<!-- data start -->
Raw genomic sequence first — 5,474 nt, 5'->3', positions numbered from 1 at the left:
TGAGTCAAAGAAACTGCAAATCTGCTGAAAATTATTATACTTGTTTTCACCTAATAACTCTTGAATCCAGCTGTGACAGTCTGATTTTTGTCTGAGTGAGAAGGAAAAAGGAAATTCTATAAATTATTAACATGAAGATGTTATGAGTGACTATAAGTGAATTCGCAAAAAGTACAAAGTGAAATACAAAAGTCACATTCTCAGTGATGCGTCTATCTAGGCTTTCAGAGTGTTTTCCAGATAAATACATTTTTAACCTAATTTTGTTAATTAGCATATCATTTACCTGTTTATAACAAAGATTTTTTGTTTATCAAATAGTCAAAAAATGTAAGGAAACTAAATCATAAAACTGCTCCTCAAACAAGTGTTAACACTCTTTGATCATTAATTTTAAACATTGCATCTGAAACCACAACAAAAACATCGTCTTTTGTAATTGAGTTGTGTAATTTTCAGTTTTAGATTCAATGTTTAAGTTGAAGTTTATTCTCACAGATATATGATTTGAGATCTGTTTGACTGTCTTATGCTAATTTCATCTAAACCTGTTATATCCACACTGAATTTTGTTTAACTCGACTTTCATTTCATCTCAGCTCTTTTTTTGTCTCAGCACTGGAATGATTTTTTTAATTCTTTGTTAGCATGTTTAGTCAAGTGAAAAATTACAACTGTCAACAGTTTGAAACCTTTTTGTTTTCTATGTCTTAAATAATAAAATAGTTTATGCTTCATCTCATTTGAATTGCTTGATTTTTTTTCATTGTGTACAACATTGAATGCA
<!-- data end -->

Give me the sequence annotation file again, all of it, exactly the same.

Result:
Raw genomic sequence first — 5,474 nt, 5'->3', positions numbered from 1 at the left:
TGAGTCAAAGAAACTGCAAATCTGCTGAAAATTATTATACTTGTTTTCACCTAATAACTCTTGAATCCAGCTGTGACAGTCTGATTTTTGTCTGAGTGAGAAGGAAAAAGGAAATTCTATAAATTATTAACATGAAGATGTTATGAGTGACTATAAGTGAATTCGCAAAAAGTACAAAGTGAAATACAAAAGTCACATTCTCAGTGATGCGTCTATCTAGGCTTTCAGAGTGTTTTCCAGATAAATACATTTTTAACCTAATTTTGTTAATTAGCATATCATTTACCTGTTTATAACAAAGATTTTTTGTTTATCAAATAGTCAAAAAATGTAAGGAAACTAAATCATAAAACTGCTCCTCAAACAAGTGTTAACACTCTTTGATCATTAATTTTAAACATTGCATCTGAAACCACAACAAAAACATCGTCTTTTGTAATTGAGTTGTGTAATTTTCAGTTTTAGATTCAATGTTTAAGTTGAAGTTTATTCTCACAGATATATGATTTGAGATCTGTTTGACTGTCTTATGCTAATTTCATCTAAACCTGTTATATCCACACTGAATTTTGTTTAACTCGACTTTCATTTCATCTCAGCTCTTTTTTTGTCTCAGCACTGGAATGATTTTTTTAATTCTTTGTTAGCATGTTTAGTCAAGTGAAAAATTACAACTGTCAACAGTTTGAAACCTTTTTGTTTTCTATGTCTTAAATAATAAAATAGTTTATGCTTCATCTCATTTGAATTGCTTGATTTTTTTTCATTGTGTACAACATTGAATGCA